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There are no medications specifically approved for COVID-19. Most people with mild COVID-19 illness will recover on their own by drinking plenty of fluids, resting, and taking pain and fever medications. However, some cases develop pneumonia and require medical care or hospitalization.
Reported illnesses have ranged from mild symptoms to severe illness and death.
These symptoms may appear 2-14 days after exposure (based on the incubation period of MERS-CoV viruses).
If you develop emergency warning signs for COVID-19 get medical attention immediately. Emergency warning signs include*:
*This list is not all inclusive. Please consult your medical provider for any other symptoms that are severe or concerning.
Yes, if someone in your household has been exposed, everyone in the household is quarantined for 14 days.
The CDC has guidelines for caring for someone who has the Coronavirus.
An individual, or group of individuals, isolated or quarantined may request a hearing in district court contesting the isolation or quarantine BUT this will not stay or enjoin an isolation or quarantine order. Upon receipt of a request, the court shall conduct a hearing within 72 hours after receipt of the request. While the district courts are currently closed, the Chief Justice’s order has made provisions for the filing and hearing of these appeals. See K.S.A. 65-129c.
A close contact is a person who has been within about 6 feet of a person with confirmed novel coronavirus infection for a prolonged period of time (more than 10 minutes) or has had direct contact with body fluids from a person with confirmed novel coronavirus infection.
A few hours to several days. This may vary under different conditions (e.g. type of surface, temperature or humidity of the environment).
If you think a surface may be infected, clean it with simple disinfectant to kill the virus and protect yourself and others. Clean your hands with an alcohol-based hand rub or wash them with soap and water. Avoid touching your eyes, mouth, or nose.
14 days is the required quarantine time.
Anyone who has been in close contact with a positive patient is required to quarantine for 14 days, even if they have received a negative test. The incubation time for the virus is 14 days, so even if a negative test is received on day 3, it doesn’t mean the patient won’t develop the virus on day 13.
This graphic explains the differences in symptoms.
The Riley County Police Department Dispatchers are here to serve you around the clock. They are the critical bridge between the public and medical assistance that could save a life.
Help us ensure they can get help to the people who need it most by only calling 911 for emergencies.
Apple and the CDC, together with the White House and FEMA, launched a new website with a COVID-19 screening tool to help people protect their health. This tool can help you understand what to do next about COVID-19.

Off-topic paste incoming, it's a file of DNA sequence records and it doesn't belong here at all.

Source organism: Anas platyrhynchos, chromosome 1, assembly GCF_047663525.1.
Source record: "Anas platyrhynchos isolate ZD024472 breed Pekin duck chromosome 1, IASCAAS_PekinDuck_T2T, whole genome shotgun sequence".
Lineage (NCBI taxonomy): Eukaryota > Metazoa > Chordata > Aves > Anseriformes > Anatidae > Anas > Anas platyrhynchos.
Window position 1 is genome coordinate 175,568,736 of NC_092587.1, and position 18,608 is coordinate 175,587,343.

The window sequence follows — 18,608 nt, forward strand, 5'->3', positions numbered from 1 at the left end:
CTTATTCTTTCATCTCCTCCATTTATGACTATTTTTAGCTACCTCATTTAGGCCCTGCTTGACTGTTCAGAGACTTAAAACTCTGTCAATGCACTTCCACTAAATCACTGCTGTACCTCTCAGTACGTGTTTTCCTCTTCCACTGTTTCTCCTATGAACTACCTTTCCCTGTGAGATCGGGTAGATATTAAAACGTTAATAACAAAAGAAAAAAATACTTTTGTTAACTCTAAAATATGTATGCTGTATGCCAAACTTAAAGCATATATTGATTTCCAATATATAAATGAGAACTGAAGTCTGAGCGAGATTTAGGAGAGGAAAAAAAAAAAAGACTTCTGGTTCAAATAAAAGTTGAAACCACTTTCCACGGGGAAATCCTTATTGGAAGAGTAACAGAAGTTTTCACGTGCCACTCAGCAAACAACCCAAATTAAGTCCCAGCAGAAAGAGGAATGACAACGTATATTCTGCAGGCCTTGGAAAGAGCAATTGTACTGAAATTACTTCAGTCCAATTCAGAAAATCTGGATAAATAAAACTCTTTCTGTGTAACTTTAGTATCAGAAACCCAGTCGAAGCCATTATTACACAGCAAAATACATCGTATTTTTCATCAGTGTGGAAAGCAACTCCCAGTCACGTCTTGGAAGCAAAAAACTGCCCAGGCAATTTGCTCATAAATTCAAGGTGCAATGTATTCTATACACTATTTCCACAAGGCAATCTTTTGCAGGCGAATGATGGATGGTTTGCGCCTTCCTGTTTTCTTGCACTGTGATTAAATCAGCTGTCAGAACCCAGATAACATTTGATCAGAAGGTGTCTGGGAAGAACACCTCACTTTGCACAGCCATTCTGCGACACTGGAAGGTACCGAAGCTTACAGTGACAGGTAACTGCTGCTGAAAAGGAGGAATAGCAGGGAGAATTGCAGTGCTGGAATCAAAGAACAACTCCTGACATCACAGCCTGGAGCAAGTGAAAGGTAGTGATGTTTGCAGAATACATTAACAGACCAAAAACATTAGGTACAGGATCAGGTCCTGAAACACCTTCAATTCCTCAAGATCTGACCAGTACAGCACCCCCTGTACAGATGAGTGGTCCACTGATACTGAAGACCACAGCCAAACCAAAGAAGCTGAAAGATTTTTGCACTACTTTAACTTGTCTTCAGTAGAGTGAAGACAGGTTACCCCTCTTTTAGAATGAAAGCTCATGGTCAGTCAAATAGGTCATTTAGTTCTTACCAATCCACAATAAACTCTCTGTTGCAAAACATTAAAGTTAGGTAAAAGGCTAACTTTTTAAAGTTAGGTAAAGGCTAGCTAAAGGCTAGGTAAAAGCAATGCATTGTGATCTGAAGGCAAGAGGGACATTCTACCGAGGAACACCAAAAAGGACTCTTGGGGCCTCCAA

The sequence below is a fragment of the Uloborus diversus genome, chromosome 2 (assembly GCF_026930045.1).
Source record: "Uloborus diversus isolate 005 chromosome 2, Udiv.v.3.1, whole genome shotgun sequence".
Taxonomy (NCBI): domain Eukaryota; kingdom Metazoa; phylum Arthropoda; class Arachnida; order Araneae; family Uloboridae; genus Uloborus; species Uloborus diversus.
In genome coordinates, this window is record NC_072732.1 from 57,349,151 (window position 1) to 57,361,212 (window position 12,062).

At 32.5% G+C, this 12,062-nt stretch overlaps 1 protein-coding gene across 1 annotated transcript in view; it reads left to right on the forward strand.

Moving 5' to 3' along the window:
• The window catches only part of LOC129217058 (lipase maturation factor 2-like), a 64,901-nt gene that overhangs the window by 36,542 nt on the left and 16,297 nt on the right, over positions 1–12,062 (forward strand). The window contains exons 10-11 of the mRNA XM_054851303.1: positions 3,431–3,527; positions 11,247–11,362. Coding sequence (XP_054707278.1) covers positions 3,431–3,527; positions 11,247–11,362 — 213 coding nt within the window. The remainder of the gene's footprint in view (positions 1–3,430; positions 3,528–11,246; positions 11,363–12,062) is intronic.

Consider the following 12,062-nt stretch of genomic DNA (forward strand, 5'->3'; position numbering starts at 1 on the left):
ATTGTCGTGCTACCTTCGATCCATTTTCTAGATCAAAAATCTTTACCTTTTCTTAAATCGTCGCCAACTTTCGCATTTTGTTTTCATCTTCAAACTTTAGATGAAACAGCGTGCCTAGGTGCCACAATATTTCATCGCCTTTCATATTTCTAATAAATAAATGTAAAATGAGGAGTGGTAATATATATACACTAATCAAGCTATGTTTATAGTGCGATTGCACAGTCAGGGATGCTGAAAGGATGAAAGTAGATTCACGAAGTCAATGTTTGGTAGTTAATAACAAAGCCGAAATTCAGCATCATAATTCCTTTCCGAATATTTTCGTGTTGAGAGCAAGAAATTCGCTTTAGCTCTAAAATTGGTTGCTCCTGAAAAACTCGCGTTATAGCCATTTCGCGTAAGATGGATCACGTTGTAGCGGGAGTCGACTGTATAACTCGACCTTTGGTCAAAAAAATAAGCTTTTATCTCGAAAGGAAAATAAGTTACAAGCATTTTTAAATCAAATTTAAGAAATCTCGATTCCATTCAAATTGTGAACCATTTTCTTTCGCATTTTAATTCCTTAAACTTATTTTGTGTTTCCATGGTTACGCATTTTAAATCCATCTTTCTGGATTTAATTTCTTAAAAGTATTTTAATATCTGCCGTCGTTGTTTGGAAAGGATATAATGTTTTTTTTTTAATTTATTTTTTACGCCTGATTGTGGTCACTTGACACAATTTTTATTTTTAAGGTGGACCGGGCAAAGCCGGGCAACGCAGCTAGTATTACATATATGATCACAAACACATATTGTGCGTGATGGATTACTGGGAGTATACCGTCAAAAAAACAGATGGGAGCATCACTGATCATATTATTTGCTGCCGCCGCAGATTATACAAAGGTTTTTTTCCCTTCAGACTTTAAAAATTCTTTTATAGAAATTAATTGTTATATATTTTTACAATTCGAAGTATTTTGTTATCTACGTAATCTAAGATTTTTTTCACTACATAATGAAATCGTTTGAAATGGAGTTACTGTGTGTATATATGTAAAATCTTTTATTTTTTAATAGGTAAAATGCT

Let’s all look out for each other by knowing our status, trying not to infect others, and reserving care for those in need.
A question and answer hotline for general questions about the coronavirus response in Riley County is available Monday through Friday from 8:00 a.m. to 5:00 p.m. The Q&A hotline number is 785-587-4526.
A screening hotline staffed by medical personnel is available every day from 8:00 a.m. to 10:00 p.m. to provide guidance for anyone who has symptoms. The screening hotline number is 785-323-6400.
A cloth face covering may not protect the wearer, but it may keep the wearer from spreading the virus to others.
COVID-19 spreads mainly from person to person through respiratory droplets produced when an infected person coughs, sneezes, talks, or raises their voice (e.g., while shouting, chanting, or singing). These droplets can land in the mouths or noses of people who are nearby or possibly be inhaled into the lungs. Recent studies show that a significant portion of individuals with COVID-19 lack symptoms (are “asymptomatic”) and that even those who eventually develop symptoms (are “pre-symptomatic”) can transmit the virus to others before showing symptoms.
To reduce the spread of COVID-19, CDC recommends that people wear cloth face coverings in public settings when around people outside of their household, especially when other social distancing measures are difficult to maintain.
Read more about face coverings on the CDC website at https://www.cdc.gov/coronavirus/2019-ncov/prevent-getting-sick/diy-cloth-face-coverings.html
The City of Manhattan passed an ordinance requiring most people within city limits to wear a mask or face covering. The ordinance was passed on July 7 and will remain in effect until September 7. Read the details of the ordinance on the cityofmhk.com website.
Find a list of answers to Frequently Asked Questions about the Manhattan Face Mask Ordinance on the Riley County Police Department website rileycountypolice.org